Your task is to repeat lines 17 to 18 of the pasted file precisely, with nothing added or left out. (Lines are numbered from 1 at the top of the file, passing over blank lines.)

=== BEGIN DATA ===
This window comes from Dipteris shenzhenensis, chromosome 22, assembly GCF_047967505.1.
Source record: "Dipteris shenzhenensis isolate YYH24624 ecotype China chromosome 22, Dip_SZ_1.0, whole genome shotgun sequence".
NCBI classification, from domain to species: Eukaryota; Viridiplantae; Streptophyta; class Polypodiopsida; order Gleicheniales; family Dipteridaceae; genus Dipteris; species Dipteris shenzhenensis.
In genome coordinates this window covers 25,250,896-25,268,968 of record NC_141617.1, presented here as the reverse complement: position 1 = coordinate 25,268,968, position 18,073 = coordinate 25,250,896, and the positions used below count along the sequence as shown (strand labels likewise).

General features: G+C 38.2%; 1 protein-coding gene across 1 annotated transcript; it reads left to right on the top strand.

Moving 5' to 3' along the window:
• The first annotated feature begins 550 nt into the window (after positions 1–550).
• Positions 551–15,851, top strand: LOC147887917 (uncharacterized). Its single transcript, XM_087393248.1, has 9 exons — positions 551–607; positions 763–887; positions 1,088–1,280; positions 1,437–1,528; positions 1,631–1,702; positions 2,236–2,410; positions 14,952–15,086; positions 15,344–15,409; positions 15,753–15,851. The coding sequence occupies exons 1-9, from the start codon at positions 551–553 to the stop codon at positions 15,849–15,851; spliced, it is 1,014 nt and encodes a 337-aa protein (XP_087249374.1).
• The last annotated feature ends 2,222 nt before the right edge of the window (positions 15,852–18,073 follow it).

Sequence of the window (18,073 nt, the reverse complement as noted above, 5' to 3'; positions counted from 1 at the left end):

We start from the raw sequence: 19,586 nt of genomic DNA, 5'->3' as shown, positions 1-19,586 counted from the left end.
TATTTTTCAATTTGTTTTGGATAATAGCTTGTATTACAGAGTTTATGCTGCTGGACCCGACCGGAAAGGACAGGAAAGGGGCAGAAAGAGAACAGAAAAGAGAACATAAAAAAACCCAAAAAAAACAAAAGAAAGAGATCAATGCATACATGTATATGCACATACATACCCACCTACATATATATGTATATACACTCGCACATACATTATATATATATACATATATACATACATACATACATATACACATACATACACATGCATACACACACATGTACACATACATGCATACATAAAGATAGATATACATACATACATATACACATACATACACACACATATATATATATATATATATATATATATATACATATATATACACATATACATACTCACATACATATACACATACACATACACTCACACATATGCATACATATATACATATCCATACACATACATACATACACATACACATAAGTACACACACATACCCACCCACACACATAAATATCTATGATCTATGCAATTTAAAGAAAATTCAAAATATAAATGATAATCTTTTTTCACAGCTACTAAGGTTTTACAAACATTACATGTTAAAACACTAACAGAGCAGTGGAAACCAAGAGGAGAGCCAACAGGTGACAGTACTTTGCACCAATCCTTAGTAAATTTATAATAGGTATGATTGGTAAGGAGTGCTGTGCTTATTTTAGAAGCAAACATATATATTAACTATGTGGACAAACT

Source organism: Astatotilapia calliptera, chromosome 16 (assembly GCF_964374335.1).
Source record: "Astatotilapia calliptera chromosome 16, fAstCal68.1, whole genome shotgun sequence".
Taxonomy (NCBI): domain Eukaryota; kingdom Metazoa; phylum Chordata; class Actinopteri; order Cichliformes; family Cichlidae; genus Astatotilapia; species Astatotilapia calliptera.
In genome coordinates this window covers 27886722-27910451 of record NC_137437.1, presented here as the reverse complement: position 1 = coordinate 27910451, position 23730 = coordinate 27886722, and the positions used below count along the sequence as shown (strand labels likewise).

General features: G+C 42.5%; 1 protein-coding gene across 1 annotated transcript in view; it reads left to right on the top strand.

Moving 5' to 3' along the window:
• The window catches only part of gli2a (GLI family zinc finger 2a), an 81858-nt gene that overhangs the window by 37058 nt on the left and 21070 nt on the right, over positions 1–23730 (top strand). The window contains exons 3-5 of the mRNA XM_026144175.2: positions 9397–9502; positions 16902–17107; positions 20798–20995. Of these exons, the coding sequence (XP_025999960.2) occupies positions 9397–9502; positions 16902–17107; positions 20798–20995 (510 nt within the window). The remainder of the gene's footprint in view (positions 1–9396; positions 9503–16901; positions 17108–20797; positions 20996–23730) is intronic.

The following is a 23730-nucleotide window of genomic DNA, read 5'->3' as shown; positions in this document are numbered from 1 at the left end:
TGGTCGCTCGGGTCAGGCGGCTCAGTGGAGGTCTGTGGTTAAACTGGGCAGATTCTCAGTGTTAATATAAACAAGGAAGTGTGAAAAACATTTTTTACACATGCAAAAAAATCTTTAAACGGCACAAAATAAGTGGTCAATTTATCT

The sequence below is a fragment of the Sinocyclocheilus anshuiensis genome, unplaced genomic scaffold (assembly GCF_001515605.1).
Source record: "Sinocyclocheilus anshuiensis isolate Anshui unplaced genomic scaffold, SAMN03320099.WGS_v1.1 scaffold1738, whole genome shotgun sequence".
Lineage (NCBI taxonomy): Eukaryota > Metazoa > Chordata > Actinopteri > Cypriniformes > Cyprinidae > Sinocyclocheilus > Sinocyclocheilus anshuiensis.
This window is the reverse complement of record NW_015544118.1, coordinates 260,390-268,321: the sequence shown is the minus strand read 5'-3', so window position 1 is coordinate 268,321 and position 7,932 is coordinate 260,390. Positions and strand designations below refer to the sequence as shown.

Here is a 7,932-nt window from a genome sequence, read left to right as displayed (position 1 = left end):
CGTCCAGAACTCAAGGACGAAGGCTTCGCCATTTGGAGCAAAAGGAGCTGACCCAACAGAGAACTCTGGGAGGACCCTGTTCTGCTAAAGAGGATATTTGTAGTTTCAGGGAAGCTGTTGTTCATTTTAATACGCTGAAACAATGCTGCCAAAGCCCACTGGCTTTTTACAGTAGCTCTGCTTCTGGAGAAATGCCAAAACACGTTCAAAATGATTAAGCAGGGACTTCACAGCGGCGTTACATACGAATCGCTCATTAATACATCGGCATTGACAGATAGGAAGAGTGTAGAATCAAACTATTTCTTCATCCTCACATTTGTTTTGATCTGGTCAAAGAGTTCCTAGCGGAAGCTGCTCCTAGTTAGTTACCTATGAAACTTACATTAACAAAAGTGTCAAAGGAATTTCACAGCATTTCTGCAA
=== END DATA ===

General features: G+C 42.5%; 1 protein-coding gene across 1 annotated transcript in view; it reads left to right on the top strand.

Moving 5' to 3' along the window: